Today's New York Times has an article about the Medical Home concept. These projects are becoming more popular as insurers are deciding to cover the costs. The article refers to a patient who visited his very busy physician that missed a stroke diagnosis because of a hurried exam. While mostly inexcusable, it provides a real life example of the issues occurring every single day due to the system's lack of access, communication, reimbursement, and high-quality. While the article doesn't make specific reference to NPs, Senators from New Mexico, Iowa, Alaska and Maine recently discussed expansion of Medical Home projects to include NPs, and other non-physician providers of primary care to lead medical home demonstrations. Senator Bingamin of New Mexico sums it by saying:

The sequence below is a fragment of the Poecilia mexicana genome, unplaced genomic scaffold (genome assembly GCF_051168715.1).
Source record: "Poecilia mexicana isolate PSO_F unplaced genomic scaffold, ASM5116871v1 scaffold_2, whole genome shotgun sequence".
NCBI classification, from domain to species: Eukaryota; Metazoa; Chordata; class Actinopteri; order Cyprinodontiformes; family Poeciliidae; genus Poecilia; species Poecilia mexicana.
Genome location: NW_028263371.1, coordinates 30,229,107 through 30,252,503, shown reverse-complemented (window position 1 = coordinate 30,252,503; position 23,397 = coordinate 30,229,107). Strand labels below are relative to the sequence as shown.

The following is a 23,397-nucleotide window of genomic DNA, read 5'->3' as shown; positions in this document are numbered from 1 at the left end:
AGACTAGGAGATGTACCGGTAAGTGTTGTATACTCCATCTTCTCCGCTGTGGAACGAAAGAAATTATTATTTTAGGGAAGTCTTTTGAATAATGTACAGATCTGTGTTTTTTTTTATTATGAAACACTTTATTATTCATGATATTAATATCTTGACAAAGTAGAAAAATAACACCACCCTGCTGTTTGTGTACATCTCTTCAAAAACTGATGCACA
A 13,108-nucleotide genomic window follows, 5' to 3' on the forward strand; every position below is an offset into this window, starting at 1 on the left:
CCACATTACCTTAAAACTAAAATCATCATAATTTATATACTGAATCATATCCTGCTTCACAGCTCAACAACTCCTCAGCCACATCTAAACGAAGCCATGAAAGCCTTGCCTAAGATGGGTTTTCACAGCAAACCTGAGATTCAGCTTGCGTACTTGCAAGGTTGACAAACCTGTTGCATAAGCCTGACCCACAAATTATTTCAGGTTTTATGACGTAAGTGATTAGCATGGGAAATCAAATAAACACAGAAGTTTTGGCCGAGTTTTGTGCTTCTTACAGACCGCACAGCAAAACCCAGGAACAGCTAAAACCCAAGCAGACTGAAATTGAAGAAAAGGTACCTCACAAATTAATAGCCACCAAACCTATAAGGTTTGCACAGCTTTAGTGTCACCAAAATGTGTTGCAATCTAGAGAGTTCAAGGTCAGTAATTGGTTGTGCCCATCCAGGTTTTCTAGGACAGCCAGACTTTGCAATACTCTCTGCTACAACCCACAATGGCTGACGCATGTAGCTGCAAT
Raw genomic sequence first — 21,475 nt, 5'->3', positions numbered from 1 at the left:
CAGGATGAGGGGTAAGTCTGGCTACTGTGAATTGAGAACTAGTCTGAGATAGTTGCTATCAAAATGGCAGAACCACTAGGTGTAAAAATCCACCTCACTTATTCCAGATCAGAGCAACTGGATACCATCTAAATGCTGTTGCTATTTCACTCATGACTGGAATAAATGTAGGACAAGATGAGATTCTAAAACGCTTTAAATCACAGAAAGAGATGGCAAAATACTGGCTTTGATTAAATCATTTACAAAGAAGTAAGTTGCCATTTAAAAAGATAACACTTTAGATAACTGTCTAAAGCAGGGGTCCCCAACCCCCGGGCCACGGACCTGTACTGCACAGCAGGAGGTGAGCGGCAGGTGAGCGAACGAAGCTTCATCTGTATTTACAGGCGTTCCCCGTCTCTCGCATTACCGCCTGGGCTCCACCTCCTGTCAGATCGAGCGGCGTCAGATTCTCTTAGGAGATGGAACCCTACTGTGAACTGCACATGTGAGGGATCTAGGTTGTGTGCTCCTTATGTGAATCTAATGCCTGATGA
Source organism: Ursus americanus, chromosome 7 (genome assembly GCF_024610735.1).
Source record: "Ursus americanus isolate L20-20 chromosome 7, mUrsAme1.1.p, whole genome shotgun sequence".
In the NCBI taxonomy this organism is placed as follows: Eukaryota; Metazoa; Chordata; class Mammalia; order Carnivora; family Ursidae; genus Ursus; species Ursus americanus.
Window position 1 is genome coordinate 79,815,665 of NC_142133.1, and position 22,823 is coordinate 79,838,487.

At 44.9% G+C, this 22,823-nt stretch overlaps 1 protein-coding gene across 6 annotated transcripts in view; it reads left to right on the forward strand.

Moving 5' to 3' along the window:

Furthermore, nurse practitioners epitomize the delivery of high quality, cost-effective primary care that is crucial to the medical homes model.
Senator Murkowski of Alaska adds:
Nurse practitioners function as partners in the healthcare of their patients, so that, in addition to clinical services, nurse practitioners focus on health promotion, disease prevention
and health education and counseling, guiding patients to make smarter health and lifestyle choices.
The timing of this NY Times article coincides with a recent report by The Commonwealth Fund, a non profit entity. The report found that the U.S. fails on most measures of health care quality, waiting times, and lack of preventative care. This is just more evidence that we must dramatically change the way healthcare is delivered today.